A German student team behind one of 2017’s best spec ads is back with a heartwarming Christmas spot for model train brand Märklin–and this time it’s real.
The marketer approached director Eugen Merher and producer Karli Baumann, now in their final year at the Film Academy of Baden-Württemberg after seeing the pair’s unofficial Adidas ad “Break Free,” which went viral last year, and hired them to create the new commercial, “Connecting Generations.”
In the film, an older man is responsible for maintaining a remote train station in the thick of winter. It’s grueling work, as he shovels snow, grapples switches, changes lamp bulbs, and fixes signs, beset by bad weather, with only a couple of photos of his grandson and a pocket watch to keep him company.
He counts down the days until Christmas, and when an old-time locomotive–the first and only train to appear in the spot–finally arrives, ready to carry him home for the holidays, the camera pans out to reveal the entire scene is a model in the grandson’s room. The kid stands over it, imagining and admiring the grandfather’s labors.
“Märklin is a popular traditional German brand,” says Baumann, explaining the genesis of the ad. “Their issue is that young people are not that interested in miniature trains anymore.”
“There is a huge and loyal customer base of [older] people. The tradition in Germany is to set up the Märklin system over Christmas time with your family. When I was a child, my father had a Märklin set, and we installed the landscape every Christmas on out attic together.”
But in recent years, families haven’t been doing as good a job of passing the hobby down to their children. “Our aim was to remind people of this nostalgic gesture during Christmas time,” says Baumann. “In our film, the product connects generations [through] the memory of the grandfather.”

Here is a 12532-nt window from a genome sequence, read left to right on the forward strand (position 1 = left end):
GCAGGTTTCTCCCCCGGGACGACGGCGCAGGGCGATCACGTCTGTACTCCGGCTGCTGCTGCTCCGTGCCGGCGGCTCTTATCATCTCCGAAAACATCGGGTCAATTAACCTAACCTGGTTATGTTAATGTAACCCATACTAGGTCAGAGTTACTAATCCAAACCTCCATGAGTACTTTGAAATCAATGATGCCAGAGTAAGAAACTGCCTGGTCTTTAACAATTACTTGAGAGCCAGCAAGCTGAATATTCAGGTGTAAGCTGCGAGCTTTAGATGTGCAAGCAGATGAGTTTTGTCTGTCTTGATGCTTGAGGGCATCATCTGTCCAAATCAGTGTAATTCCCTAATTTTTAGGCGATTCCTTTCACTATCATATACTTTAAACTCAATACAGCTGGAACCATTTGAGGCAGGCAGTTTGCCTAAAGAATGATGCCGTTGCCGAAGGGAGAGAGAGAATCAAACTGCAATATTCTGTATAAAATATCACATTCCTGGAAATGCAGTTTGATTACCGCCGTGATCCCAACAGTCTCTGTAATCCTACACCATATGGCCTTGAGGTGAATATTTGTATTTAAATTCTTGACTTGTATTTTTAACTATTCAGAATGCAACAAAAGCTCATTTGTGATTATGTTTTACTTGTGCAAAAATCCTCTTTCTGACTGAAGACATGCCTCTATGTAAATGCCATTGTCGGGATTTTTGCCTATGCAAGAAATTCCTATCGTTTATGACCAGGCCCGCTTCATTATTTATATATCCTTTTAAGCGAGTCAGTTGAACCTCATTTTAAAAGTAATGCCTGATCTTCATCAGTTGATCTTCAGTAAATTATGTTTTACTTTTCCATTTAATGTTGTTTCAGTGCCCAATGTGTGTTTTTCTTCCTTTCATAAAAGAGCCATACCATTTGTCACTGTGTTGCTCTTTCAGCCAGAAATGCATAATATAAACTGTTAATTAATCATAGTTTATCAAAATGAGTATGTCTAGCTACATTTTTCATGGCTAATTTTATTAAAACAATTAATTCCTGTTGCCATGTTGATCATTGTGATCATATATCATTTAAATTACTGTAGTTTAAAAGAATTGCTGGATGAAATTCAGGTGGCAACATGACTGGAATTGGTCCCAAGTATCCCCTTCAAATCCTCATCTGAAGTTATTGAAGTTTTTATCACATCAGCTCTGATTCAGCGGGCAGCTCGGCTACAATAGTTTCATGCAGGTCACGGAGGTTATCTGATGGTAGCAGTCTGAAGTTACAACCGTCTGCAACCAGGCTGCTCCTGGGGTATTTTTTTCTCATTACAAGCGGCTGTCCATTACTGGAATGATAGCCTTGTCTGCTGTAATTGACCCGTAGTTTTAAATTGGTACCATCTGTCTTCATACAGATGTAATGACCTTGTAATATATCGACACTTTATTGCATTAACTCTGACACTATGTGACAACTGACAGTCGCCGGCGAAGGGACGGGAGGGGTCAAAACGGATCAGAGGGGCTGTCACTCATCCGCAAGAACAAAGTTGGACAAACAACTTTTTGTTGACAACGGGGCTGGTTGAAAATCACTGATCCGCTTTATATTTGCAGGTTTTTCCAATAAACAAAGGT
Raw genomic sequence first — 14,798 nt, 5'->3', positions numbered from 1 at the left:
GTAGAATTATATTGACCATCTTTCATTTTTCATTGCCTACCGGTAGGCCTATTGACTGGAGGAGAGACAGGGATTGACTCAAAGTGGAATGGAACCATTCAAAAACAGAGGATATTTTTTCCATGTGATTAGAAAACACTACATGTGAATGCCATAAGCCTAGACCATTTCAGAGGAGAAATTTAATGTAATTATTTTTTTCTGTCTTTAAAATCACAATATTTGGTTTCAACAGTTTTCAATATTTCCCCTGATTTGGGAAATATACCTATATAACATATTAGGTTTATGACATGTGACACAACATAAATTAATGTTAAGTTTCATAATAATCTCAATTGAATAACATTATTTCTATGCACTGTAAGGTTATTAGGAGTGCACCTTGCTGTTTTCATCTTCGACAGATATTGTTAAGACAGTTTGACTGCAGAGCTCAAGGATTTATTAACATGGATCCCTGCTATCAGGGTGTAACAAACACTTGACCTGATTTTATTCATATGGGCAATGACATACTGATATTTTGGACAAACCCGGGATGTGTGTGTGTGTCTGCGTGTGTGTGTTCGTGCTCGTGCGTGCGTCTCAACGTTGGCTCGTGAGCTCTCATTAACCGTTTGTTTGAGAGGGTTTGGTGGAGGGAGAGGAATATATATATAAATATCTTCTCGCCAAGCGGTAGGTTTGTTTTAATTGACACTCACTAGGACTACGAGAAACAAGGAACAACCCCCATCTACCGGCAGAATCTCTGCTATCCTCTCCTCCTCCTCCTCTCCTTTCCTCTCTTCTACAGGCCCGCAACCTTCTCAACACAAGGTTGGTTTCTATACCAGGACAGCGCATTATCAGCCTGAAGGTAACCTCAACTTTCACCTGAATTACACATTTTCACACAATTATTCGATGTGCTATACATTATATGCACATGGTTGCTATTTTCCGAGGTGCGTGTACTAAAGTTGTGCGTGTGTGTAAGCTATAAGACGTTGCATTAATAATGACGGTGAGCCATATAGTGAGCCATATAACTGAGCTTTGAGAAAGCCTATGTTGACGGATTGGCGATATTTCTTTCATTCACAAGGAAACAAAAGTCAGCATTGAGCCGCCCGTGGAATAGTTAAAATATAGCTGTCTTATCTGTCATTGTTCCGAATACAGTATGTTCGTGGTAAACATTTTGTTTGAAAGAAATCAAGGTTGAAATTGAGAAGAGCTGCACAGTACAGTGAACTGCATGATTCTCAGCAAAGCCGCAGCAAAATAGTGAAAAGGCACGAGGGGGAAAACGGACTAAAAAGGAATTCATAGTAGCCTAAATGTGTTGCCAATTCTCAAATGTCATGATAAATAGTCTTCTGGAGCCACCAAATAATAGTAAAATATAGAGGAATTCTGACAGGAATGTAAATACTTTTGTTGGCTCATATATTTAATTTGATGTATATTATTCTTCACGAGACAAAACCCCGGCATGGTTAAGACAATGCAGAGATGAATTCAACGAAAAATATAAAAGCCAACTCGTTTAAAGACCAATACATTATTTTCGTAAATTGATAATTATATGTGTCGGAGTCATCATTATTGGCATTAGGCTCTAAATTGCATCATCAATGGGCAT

It’s also a poignant story about an elderly man overcoming isolation and loneliness through determination, and social bonds–a story arc that seems to echo the production duo’s Adidas spec ad, wherein a former track star living in a retirement home eventually escapes the prison-like environment for a jog, with a little help from help from his friends.
For Merher, that’s a theme that, perhaps ironically, reflects his journey.
“Being freed from internal or external constraints through willpower and perseverance is something that has been part of my life since I was getting into filmmaking,” says Merher. “It‘s a very rough business, and you need a lot of energy make something great.”
The concept was one of seven developed for Märklin and the eventual winner.
“I don’t purposely prefer old people as protagonists, it just happened to help the stories in both cases,” says Merher. “I‘m basically just fascinated by characters who go all the way and never give up–because I think this is when their humanity is exposed most. And that, for me, is the magic of filmmaking.”
It’s also not the duo’s first paid work—a 2016 ad for home improvement company Baufix touts a much different tone. In what Baumann describes as a “Hangover-style comedy spot,” a group of guys trashes the house partying while their wives and girlfriends are away, and manage to piece it back together just in the nick of time, thanks to the brand.
Baumann has also just resumed studying after a year-long break spent producing ads for clients with other directors. And while the two are now juggling their remaining school projects (Merher just released another spec spot, this time for Calvin Klein, with producer Philip Chrobot), they’re still developing work for other clients.
As for how they approached creating the Märklin ad, “it depended very much on the location,” says Baumann. “We scouted for locations in Germany, the U.S., Russia, Spain and, in the end, we shot this in Estonia. It was pretty hard to find the right train station that [was] both, abandoned and beautiful in a way.” To capture the look and feel of the location they were envisioning, they turned to illustrator Niklas Franz for help creating visuals to guide the process. But, says Baumann, “I guess the most important inspirations were the train stations themselves.”
And given the client’s business, that’s probably the right tack.